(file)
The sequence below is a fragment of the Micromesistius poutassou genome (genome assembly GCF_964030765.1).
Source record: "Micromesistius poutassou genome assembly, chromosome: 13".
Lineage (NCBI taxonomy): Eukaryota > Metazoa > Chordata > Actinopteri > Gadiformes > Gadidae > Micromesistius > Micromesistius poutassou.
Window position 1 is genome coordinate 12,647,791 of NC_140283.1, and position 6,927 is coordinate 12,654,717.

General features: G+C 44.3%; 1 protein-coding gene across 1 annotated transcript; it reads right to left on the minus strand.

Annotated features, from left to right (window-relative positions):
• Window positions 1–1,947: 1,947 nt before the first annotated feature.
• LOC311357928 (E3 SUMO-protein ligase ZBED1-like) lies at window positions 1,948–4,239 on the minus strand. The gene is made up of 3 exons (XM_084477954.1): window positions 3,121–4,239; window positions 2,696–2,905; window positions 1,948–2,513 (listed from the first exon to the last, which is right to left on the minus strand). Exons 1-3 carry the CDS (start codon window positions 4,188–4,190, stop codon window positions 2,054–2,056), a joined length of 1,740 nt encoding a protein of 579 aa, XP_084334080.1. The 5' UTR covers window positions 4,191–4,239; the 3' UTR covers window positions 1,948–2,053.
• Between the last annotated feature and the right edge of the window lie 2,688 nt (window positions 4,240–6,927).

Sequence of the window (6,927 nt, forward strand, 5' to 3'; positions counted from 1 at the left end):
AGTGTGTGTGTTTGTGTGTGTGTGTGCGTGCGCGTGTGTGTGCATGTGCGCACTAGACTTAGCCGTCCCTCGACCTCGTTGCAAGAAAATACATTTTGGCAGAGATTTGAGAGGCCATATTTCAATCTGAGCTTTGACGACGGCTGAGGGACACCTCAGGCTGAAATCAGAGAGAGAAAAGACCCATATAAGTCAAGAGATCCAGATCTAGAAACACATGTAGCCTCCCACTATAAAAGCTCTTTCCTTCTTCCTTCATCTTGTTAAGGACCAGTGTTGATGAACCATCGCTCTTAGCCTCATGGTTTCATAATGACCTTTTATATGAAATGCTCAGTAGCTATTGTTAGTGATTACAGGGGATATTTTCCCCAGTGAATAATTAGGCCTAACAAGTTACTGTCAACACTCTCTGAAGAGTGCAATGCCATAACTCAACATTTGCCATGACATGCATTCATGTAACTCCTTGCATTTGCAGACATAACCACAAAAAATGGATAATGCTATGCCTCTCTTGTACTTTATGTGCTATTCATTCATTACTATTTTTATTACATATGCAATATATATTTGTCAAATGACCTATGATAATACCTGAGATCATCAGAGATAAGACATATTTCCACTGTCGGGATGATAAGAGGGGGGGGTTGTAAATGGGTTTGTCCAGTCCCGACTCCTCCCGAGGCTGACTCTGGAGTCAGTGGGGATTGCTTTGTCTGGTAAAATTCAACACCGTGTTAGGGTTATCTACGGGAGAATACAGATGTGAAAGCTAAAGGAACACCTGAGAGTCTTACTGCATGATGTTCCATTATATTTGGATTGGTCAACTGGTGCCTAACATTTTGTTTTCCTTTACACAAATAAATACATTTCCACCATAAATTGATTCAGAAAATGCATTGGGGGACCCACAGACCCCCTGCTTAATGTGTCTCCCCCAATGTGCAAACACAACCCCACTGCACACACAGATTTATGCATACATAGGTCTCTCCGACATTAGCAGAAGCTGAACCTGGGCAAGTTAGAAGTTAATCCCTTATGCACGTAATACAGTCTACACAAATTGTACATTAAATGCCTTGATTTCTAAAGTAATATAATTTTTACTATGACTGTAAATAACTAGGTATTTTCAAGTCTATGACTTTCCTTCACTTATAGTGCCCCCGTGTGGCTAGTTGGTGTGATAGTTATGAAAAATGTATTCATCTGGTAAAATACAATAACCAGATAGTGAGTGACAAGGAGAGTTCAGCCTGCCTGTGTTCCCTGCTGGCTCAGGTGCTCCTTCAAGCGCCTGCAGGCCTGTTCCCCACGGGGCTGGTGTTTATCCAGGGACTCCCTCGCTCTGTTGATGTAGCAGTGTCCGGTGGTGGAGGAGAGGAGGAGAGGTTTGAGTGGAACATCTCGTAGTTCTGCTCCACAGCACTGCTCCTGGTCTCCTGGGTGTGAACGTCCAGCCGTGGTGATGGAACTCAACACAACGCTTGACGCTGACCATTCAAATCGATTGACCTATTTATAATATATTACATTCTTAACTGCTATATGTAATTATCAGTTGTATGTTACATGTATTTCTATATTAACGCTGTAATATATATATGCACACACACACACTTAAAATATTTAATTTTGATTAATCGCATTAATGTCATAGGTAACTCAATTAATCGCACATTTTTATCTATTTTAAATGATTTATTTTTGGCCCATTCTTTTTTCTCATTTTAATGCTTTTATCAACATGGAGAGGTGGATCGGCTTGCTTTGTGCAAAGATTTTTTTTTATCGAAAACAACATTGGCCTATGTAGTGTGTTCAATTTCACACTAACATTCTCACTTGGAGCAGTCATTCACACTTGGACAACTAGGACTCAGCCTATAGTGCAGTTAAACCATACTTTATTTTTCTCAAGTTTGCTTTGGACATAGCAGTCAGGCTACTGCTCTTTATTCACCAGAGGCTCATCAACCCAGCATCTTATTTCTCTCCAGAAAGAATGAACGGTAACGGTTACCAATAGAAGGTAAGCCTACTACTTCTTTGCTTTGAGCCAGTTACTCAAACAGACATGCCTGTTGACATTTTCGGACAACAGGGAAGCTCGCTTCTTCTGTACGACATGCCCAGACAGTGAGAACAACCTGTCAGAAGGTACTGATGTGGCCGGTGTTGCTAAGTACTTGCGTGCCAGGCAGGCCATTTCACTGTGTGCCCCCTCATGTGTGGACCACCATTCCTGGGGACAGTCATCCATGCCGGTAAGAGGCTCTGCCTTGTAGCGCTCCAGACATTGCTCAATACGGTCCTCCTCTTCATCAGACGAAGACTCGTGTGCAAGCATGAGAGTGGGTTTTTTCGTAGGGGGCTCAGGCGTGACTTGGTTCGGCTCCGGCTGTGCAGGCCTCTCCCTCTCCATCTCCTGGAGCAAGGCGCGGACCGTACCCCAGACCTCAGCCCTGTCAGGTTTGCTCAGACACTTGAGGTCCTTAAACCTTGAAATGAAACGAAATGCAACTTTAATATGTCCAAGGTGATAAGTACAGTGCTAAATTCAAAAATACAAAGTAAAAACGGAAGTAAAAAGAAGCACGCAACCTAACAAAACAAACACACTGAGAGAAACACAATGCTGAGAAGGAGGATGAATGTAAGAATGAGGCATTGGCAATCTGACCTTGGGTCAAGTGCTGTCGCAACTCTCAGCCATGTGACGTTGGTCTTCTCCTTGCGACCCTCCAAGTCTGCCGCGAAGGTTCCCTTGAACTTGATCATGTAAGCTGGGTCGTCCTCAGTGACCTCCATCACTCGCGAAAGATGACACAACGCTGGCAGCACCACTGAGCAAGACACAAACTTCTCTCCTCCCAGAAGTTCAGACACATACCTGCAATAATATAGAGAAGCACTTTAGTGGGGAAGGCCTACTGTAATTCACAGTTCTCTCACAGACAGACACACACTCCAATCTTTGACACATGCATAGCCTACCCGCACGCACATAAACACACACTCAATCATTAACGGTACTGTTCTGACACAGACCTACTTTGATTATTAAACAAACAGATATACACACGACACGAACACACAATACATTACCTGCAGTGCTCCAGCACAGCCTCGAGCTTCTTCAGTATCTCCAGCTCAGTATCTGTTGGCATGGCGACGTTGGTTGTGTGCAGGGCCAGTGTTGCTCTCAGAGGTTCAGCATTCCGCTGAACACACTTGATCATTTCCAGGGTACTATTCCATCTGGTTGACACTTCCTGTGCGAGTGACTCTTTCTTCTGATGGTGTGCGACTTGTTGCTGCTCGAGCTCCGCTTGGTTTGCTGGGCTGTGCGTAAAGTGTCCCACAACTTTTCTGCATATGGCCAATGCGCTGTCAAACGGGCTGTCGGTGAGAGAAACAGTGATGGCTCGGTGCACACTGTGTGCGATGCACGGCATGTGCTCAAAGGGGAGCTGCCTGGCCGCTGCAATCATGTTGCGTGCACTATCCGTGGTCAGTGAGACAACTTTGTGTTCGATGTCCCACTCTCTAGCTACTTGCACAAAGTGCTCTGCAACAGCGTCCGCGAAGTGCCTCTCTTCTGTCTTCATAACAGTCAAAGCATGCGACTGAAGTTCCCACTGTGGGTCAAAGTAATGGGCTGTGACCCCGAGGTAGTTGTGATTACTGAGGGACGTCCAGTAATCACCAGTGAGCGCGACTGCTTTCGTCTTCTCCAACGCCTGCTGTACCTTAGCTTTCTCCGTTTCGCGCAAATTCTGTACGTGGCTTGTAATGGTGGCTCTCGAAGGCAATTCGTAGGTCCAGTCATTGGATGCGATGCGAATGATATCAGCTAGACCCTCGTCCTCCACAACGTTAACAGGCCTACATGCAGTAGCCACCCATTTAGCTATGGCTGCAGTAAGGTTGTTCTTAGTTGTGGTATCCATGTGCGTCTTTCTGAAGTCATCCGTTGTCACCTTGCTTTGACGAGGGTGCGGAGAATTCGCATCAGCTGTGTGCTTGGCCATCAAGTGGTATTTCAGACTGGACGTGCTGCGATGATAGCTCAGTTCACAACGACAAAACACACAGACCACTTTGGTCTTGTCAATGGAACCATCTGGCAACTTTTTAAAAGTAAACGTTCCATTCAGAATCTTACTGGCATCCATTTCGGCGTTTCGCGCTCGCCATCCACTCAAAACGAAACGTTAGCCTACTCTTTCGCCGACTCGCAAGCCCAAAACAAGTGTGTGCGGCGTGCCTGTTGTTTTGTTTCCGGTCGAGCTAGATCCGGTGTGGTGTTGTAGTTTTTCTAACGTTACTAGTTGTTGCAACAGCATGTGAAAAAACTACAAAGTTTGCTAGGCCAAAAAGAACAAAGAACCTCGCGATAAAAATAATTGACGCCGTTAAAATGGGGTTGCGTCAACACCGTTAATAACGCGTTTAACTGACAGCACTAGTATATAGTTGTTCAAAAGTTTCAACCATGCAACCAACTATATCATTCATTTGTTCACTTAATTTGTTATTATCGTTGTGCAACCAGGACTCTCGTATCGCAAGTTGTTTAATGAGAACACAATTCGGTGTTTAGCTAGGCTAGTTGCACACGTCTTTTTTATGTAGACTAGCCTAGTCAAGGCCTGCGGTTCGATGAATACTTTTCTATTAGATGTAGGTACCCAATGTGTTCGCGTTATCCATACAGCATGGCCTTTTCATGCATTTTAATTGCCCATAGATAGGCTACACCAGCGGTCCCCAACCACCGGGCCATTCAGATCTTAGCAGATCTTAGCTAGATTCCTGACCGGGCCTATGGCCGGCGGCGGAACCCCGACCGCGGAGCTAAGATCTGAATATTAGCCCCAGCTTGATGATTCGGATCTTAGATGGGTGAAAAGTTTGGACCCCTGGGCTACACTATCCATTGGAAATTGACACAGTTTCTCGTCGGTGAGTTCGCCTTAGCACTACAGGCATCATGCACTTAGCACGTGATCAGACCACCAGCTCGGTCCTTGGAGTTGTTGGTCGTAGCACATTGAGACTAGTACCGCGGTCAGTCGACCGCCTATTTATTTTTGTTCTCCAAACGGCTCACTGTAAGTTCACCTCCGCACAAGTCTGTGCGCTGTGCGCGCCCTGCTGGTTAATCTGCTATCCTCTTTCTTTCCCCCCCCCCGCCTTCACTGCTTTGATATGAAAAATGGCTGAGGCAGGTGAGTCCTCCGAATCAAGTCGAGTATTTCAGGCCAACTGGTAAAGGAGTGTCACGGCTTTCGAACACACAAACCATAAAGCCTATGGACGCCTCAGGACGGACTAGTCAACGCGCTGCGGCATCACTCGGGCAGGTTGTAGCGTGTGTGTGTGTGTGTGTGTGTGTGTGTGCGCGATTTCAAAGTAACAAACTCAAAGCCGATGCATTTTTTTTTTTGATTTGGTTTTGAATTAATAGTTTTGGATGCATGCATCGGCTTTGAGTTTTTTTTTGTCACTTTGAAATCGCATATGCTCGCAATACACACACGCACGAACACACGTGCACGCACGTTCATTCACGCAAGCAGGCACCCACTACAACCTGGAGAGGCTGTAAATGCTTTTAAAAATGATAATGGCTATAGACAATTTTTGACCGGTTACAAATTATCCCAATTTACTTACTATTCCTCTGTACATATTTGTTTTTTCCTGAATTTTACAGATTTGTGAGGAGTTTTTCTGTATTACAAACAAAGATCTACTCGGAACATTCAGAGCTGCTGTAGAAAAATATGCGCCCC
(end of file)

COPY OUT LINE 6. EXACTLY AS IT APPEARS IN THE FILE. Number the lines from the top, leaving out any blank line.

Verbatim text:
Annotated features, from left to right (window-relative positions):